6. Coronation of Vikramaditya: One of the greatest Hindu King Vikramaditya was coroneted on the Diwali day, hence Diwali became a historical event as well.

7. Special Day for the Arya Samaj: It was the new moon day of Kartik (Diwali day) when Maharshi Dayananda, one of the greatest reformers of Hinduism and the founder of Arya Samaj attained his nirvana.

8. Special Day for the Jains: Mahavir Tirthankar, considered to be the founder of modern Jainism also attained his nirvana on Diwali day.

9. Special Day for the Sikhs: The third Sikh Guru Amar Das institutionalized Diwali as a Red-Letter Day when all Sikhs would gather to receive the Gurus blessings. In 1577, the foundation stone of the Golden Temple at Amritsar was laid on Diwali. In 1619, the sixth Sikh Guru Hargobind, who was held by the Mughal Emperor Jahengir, was released from the Gwalior fort along with 52 kings.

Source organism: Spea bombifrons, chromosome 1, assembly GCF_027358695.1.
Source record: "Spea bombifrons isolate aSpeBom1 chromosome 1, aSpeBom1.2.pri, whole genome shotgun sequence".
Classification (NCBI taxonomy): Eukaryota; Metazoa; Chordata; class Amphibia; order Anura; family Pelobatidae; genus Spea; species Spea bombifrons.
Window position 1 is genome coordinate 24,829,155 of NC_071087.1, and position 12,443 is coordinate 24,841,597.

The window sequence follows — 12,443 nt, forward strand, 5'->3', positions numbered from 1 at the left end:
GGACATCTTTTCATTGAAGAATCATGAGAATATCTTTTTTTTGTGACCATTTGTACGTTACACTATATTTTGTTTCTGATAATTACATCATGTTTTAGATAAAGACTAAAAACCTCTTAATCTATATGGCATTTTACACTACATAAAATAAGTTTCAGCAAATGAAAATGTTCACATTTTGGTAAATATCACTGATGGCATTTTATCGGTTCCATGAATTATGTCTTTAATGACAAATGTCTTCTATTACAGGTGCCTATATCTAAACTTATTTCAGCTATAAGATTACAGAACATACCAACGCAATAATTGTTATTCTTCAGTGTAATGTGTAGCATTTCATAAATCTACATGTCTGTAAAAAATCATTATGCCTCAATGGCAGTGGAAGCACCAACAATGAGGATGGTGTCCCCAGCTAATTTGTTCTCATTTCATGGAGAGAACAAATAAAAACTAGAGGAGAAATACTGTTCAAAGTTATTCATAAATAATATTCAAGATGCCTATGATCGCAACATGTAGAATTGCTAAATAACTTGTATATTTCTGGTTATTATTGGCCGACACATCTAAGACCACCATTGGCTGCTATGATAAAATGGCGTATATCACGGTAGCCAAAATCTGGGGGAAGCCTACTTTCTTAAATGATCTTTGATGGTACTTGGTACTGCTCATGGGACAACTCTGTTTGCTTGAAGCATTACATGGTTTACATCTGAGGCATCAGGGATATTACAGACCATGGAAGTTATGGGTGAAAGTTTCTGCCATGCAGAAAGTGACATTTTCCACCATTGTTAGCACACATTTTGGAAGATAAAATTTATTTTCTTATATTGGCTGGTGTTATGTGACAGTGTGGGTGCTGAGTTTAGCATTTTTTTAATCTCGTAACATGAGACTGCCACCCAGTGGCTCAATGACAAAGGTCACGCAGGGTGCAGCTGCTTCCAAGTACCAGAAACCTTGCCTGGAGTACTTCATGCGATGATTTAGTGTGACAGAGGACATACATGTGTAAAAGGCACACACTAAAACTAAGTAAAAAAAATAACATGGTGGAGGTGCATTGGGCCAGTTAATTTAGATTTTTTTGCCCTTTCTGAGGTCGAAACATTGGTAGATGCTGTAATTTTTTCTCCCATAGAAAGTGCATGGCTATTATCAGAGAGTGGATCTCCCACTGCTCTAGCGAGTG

10. The Pope’s Diwali Speech: In 1999, Pope John Paul II performed a special Eucharist in an Indian church where the altar was decorated with Diwali lamps, the Pope had a ‘tilak’ marked on his forehead and his speech was bristled with references to the festival of light.

Happy Deepavali, Selamat Hari Raya and Happy Holidays to everyone…

Del.icio.us Tag: Event


Toying with Projects

Once in a while (probably 3 – 4 months in my case), something new will crop up either at my work place or home that will take my interest on a full time basis. New things like learning a new language (ya, I keep saying that but have not really put my feet on it) or programming or tweaking with “do-it-yourself” kind of activities at home.